THE SEARCH FOR IRENE: Trial Date Set for Fiancé Accused of Financial Crimes

Missing woman’s family overjoyed to see legal proceedings scheduled

Nathan Hightman, 39, was arrested on May 4, 2022 for five felonies related to financial and intellectual property crimes against Irene Gakwa, who has been missing since late February. He's currently out on a $10,000 bail with a trial scheduled for April. (Courtesy photo from Campbell County Detention Center)

Special to the Wyoming Truth

GILLETTE, Wyo.—After multiple delays, legal proceedings against the fiancé of the missing Kenyan nursing student are moving forward with a trial date this spring.

The 10-day trial for Nathan Hightman is scheduled for April 3 in the Sixth District of Court in Campbell County, with District Judge James Michael Causey presiding, according to a filing on Jan. 13.

Hightman, 39, is accused of five felonies related to financial and intellectual property crimes against Irene Gakwa, 33, who mysteriously disappeared from the couple’s home in north Gillette in late February.

The alleged crimes include transferring over $3,600 from her bank account and maxing out her credit card in over 90 separate transactions, according to court documents.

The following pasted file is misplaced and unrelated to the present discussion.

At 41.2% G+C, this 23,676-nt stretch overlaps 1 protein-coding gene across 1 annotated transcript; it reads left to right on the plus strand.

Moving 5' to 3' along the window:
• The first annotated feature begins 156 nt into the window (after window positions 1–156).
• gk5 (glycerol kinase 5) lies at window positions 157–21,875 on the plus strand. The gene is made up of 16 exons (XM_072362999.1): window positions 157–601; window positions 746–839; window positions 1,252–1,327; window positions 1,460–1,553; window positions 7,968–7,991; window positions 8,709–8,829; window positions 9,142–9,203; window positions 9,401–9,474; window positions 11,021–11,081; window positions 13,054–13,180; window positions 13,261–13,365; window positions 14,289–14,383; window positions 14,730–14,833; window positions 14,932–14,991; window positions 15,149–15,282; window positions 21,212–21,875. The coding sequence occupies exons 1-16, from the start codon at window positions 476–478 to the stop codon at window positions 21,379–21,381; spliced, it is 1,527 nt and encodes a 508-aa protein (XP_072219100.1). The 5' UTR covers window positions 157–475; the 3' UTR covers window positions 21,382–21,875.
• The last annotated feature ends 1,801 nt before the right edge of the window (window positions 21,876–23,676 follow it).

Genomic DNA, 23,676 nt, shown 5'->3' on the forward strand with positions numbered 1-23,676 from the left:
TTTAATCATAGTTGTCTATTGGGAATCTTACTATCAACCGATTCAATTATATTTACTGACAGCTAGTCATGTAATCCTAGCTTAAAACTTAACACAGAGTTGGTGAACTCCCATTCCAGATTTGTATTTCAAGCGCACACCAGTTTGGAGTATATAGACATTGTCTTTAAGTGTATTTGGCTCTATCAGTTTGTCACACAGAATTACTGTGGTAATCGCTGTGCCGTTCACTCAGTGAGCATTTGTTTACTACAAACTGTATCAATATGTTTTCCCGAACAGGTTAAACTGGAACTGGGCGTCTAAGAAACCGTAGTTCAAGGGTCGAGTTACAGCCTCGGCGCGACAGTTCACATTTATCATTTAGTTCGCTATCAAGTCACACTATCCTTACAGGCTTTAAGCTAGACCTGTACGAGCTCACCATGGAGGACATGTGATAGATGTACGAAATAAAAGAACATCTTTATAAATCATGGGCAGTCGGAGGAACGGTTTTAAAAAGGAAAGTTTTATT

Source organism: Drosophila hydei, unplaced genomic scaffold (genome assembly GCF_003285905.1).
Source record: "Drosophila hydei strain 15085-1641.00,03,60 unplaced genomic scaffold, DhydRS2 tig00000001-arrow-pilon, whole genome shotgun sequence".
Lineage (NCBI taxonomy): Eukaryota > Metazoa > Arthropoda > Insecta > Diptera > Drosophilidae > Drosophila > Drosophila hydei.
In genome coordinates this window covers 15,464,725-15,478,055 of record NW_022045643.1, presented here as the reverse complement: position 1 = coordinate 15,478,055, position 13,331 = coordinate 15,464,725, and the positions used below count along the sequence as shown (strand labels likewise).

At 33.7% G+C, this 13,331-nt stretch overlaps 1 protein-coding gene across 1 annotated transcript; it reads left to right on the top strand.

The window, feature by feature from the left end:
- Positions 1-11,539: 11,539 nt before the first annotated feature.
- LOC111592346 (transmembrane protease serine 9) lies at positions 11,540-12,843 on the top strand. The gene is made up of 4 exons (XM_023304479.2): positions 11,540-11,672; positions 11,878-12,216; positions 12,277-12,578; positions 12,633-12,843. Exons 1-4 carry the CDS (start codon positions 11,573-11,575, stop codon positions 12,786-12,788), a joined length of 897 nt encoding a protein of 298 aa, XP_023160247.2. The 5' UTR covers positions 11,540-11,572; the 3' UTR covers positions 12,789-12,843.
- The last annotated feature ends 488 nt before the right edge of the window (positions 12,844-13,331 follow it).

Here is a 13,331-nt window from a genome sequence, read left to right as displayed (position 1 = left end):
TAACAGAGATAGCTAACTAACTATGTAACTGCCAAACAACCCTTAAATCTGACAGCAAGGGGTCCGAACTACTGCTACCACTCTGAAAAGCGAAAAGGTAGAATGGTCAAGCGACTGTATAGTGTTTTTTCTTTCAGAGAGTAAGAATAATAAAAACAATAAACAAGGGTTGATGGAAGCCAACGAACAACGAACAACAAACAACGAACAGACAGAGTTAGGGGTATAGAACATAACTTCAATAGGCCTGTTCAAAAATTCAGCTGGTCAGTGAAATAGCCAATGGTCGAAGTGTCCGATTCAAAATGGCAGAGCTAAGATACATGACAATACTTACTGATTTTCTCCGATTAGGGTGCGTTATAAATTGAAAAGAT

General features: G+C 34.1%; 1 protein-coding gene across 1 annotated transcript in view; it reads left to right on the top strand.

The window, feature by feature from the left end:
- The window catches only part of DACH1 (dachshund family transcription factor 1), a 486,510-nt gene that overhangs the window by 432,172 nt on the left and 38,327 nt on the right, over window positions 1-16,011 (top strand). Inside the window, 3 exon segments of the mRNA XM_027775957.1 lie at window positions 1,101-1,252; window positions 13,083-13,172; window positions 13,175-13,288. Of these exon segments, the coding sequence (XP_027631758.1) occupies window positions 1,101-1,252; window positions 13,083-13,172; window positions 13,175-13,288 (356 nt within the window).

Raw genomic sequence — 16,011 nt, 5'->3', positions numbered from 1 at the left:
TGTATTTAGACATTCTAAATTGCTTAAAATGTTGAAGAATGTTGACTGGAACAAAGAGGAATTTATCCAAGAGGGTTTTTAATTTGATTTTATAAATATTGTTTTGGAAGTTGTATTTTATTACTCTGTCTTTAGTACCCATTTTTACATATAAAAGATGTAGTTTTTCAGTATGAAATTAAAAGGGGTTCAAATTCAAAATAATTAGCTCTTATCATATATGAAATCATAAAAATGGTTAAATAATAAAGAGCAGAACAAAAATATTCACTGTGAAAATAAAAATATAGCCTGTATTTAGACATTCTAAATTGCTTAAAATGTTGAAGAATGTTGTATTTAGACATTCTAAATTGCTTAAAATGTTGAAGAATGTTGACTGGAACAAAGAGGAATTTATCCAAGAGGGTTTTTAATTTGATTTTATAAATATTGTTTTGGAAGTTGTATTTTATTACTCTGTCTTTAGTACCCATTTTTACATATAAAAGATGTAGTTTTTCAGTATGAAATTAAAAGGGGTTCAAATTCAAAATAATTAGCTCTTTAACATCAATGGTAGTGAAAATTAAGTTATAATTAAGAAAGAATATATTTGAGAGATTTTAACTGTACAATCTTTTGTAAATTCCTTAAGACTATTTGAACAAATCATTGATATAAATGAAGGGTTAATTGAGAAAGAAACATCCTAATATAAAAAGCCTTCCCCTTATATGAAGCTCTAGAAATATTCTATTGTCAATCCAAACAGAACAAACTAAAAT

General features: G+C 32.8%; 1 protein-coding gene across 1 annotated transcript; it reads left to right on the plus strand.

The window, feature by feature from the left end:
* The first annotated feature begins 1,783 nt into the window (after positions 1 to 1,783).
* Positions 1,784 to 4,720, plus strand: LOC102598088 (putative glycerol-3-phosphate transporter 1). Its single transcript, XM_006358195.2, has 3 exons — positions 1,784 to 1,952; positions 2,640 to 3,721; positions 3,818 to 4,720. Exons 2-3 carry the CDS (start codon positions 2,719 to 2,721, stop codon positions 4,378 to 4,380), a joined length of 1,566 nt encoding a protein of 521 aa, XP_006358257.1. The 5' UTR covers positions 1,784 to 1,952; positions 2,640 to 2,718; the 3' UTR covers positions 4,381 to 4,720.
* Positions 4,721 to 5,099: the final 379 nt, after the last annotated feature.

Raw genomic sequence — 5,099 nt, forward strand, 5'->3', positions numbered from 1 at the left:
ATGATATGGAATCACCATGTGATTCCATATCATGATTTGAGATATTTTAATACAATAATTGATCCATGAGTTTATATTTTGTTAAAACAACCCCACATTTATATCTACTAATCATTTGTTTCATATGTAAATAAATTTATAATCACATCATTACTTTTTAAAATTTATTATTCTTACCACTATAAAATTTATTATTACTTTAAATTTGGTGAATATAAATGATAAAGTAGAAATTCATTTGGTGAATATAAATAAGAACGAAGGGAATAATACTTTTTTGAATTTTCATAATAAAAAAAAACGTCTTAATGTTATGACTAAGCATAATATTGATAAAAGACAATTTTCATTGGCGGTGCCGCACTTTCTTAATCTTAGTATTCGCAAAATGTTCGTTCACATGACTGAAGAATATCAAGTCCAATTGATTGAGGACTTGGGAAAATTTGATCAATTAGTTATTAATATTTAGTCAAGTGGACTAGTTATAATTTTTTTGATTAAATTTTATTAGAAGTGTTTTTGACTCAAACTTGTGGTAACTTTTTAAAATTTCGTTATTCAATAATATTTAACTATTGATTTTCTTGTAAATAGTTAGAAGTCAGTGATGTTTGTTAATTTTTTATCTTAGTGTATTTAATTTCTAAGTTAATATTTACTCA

Hightman also has been charged with two additional felonies in which he is accused of changing the password to Gakwa’s bank account and deleting her Google email account.

Hightman has pleaded not guilty to all charges and maintains that Gakwa left on her own accord one evening after entering a dark-colored SUV with her belongings packed in two plastic bags. He further told police that he accessed Gakwa’s accounts so that she would contact him, according to court documents.

Additionally, Hightman is considered a “person of interest” in Gakwa’s disappearance, police said. Neither Hightman nor his public defender Dallas Lamb responded to requests for comment.

Family to appear as witnesses in trial

Gakwa’s older brothers, Chris Gakwa and Kennedy Wainaina, are two of the 33 state witnesses scheduled to testify in Hightman’s trial.

Wainaina told the Wyoming Truth that both plan to be there and are thrilled to see Hightman’s trial on the books.

“Finally!” Wainaina wrote in a text message to the Wyoming Truth on Jan. 23. “It feels like we are finally getting somewhere.”

Both brothers made the 1,700-mile round trip from their home in Meridian, Idaho, to attend Hightman’s pretrial hearing on Jan. 4.

Wainaina also was pleased that, at least for now, the trial will remain in Campbell County.

During Hightman’s pretrial hearing, his public defender Dallas Lamb and Campbell County Attorney Nathan Henkes discussed moving the trial out-of-town given the extensive coverage Hightman’s case has garnered in local and national media in recent months.

Office staff at the district attorney’s office confirmed that no venue change has been submitted as of Jan. 23.

Henkes did not return a request for comment.

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